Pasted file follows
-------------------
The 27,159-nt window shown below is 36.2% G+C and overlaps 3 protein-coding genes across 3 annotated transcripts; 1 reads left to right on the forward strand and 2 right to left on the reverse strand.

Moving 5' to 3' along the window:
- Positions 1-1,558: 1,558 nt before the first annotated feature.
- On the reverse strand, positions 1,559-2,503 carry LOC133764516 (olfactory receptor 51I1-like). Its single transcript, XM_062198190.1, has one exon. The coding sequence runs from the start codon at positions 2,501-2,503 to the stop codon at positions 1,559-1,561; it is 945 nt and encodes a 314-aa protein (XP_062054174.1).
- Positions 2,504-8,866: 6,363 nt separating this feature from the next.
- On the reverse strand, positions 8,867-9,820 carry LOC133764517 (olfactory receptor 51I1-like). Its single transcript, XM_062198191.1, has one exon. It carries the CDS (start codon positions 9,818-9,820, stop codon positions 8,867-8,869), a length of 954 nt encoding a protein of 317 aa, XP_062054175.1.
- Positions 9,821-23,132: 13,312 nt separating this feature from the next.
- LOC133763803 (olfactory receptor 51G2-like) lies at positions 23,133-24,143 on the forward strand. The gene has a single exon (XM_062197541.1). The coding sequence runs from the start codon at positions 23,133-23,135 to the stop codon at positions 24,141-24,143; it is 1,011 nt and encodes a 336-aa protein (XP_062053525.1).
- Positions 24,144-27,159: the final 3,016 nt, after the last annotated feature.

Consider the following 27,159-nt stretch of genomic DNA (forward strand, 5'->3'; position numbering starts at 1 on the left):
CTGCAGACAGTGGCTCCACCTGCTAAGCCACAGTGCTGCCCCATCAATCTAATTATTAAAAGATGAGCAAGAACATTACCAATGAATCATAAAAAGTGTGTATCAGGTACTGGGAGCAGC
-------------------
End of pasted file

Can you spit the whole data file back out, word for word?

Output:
The 27,159-nt window shown below is 36.2% G+C and overlaps 3 protein-coding genes across 3 annotated transcripts; 1 reads left to right on the forward strand and 2 right to left on the reverse strand.

Moving 5' to 3' along the window:
- Positions 1-1,558: 1,558 nt before the first annotated feature.
- On the reverse strand, positions 1,559-2,503 carry LOC133764516 (olfactory receptor 51I1-like). Its single transcript, XM_062198190.1, has one exon. The coding sequence runs from the start codon at positions 2,501-2,503 to the stop codon at positions 1,559-1,561; it is 945 nt and encodes a 314-aa protein (XP_062054174.1).
- Positions 2,504-8,866: 6,363 nt separating this feature from the next.
- On the reverse strand, positions 8,867-9,820 carry LOC133764517 (olfactory receptor 51I1-like). Its single transcript, XM_062198191.1, has one exon. It carries the CDS (start codon positions 9,818-9,820, stop codon positions 8,867-8,869), a length of 954 nt encoding a protein of 317 aa, XP_062054175.1.
- Positions 9,821-23,132: 13,312 nt separating this feature from the next.
- LOC133763803 (olfactory receptor 51G2-like) lies at positions 23,133-24,143 on the forward strand. The gene has a single exon (XM_062197541.1). The coding sequence runs from the start codon at positions 23,133-23,135 to the stop codon at positions 24,141-24,143; it is 1,011 nt and encodes a 336-aa protein (XP_062053525.1).
- Positions 24,144-27,159: the final 3,016 nt, after the last annotated feature.

Consider the following 27,159-nt stretch of genomic DNA (forward strand, 5'->3'; position numbering starts at 1 on the left):
CTGCAGACAGTGGCTCCACCTGCTAAGCCACAGTGCTGCCCCATCAATCTAATTATTAAAAGATGAGCAAGAACATTACCAATGAATCATAAAAAGTGTGTATCAGGTACTGGGAGCAGC